Men's Basketball

Carter-Williams thrives as facilitator in win over Providence

Ziniu Chen | Staff Photographer

Syracuse point guard Michael Carter-Williams holds the ball away from the Providence defense. The sophomore finished with 15 points and 12 assists in the victory.

Ed Cooley stood outside of the visitor’s locker room and summed up Syracuse’s season in 17 words.

“If he’s making assists for other guys, they’re really good,” Cooley said of Michael Carter-Williams. “When he’s not, they don’t play well.”

And it has been as simple as that for No. 8 Syracuse this season, with the offense looking most smooth when Carter-Williams passes more and shoots less. He was nearly flawless Wednesday, dishing out 12 assists while taking only eight shots and guiding the Orange to an easy 84-59 win over Providence.

In doing so, he proved Cooley’s point and reinforced the notion this team will go as he goes come March.

“He played very well,” Syracuse head coach Jim Boeheim said. “He played a really good basketball game.”

Carter-Williams’ 12 assists were the most he’s tallied since SU’s last easy win — a 78-53 beatdown of Rutgers in early January — and that is no coincidence. The Orange was able to get out and run in transition during both of those games, providing Carter-Williams the setting in which his passing skills shine through best.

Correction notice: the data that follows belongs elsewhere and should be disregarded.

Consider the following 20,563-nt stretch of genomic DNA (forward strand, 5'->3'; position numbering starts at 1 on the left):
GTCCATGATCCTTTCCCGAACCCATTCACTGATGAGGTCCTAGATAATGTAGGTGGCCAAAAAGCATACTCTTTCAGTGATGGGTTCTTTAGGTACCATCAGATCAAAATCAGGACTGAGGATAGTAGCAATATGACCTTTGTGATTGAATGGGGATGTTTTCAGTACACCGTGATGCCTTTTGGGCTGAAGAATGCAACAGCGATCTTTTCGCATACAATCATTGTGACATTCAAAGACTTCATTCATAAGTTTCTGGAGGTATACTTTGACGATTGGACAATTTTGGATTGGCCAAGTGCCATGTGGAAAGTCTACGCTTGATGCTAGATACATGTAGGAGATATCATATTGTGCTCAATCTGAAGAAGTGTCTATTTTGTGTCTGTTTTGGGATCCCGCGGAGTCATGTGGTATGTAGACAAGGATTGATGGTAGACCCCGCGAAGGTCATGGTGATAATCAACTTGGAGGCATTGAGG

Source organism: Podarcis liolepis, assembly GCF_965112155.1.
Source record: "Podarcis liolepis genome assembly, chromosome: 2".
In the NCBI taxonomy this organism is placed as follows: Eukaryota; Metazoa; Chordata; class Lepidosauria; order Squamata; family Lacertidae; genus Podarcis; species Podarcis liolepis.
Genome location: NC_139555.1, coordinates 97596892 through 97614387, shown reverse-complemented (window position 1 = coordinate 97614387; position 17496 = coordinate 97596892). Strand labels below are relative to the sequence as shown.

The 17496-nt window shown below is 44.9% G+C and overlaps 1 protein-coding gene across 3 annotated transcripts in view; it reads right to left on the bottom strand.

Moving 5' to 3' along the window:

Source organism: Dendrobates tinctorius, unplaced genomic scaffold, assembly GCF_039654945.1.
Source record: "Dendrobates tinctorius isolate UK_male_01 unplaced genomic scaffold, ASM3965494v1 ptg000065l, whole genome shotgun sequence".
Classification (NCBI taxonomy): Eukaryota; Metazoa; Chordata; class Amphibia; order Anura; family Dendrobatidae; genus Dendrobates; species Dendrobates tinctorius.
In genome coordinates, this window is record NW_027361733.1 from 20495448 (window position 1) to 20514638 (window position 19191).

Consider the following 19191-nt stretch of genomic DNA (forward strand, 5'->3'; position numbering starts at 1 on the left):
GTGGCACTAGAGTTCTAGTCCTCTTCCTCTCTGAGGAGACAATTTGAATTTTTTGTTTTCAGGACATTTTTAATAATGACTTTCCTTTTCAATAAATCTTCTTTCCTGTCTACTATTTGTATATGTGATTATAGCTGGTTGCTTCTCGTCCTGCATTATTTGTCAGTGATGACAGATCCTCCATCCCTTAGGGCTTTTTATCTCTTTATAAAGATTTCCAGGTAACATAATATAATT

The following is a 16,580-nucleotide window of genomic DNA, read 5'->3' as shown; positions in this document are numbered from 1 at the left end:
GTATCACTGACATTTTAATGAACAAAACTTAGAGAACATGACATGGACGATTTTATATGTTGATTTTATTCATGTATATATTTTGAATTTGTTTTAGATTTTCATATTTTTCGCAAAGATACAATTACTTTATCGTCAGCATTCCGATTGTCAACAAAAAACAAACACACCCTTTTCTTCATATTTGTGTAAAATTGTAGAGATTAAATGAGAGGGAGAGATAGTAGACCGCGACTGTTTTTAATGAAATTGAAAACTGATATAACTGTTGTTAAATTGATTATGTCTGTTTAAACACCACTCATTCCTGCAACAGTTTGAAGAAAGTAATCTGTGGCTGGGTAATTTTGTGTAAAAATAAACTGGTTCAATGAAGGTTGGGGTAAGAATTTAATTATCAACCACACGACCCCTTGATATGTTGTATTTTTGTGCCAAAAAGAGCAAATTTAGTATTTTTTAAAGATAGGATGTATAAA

The Friars shot only 34.8 percent from the field Wednesday, handing Syracuse plenty of misses on which to ignite the fast break. SU scored 20 points in transition, none prettier than the lob from Carter-Williams to C.J. Fair ahead of the field in the second half.

“We got some transition baskets, which we haven’t been getting,” Boeheim said. “And a lot of his assists came in transition. Guys made shots when he got them the ball.”

The assists continue to open up scoring chances for Carter-Williams – he finished with a quiet 15 points on Wednesday. As the Friars began to fear his passes and kick-outs — Syracuse shot 50 percent from 3-point range — it created lanes for penetration.

He drove baseline for a right-handed floater that gave Syracuse a 14-12 lead, and later curled around Providence’s Kris Dunn for an easy finger roll with no one contesting.

By game’s end, Carter-Williams had notched his ninth double-double of the season, and had done it without forcing anything. He missed just three shots and committed just two turnovers.

It was, essentially, a perfect game. And the 25-point win backs that up.

“He played really well,” Cooley said. “He played one of his better games that he played in a long time.”

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